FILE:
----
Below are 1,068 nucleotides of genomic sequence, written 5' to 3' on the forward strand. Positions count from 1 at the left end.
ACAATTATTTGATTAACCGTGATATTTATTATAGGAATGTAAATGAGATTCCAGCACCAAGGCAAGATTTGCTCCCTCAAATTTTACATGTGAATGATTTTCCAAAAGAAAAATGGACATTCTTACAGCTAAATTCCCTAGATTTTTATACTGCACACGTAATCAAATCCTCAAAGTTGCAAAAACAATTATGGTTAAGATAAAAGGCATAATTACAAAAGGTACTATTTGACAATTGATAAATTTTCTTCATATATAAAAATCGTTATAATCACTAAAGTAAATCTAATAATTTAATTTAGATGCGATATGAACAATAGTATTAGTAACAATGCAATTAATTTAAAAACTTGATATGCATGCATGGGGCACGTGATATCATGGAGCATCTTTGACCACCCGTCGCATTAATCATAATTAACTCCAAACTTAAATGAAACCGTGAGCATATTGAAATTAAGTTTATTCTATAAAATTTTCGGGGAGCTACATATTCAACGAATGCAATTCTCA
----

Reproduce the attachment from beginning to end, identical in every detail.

Below are 1,068 nucleotides of genomic sequence, written 5' to 3' on the forward strand. Positions count from 1 at the left end.
ACAATTATTTGATTAACCGTGATATTTATTATAGGAATGTAAATGAGATTCCAGCACCAAGGCAAGATTTGCTCCCTCAAATTTTACATGTGAATGATTTTCCAAAAGAAAAATGGACATTCTTACAGCTAAATTCCCTAGATTTTTATACTGCACACGTAATCAAATCCTCAAAGTTGCAAAAACAATTATGGTTAAGATAAAAGGCATAATTACAAAAGGTACTATTTGACAATTGATAAATTTTCTTCATATATAAAAATCGTTATAATCACTAAAGTAAATCTAATAATTTAATTTAGATGCGATATGAACAATAGTATTAGTAACAATGCAATTAATTTAAAAACTTGATATGCATGCATGGGGCACGTGATATCATGGAGCATCTTTGACCACCCGTCGCATTAATCATAATTAACTCCAAACTTAAATGAAACCGTGAGCATATTGAAATTAAGTTTATTCTATAAAATTTTCGGGGAGCTACATATTCAACGAATGCAATTCTCA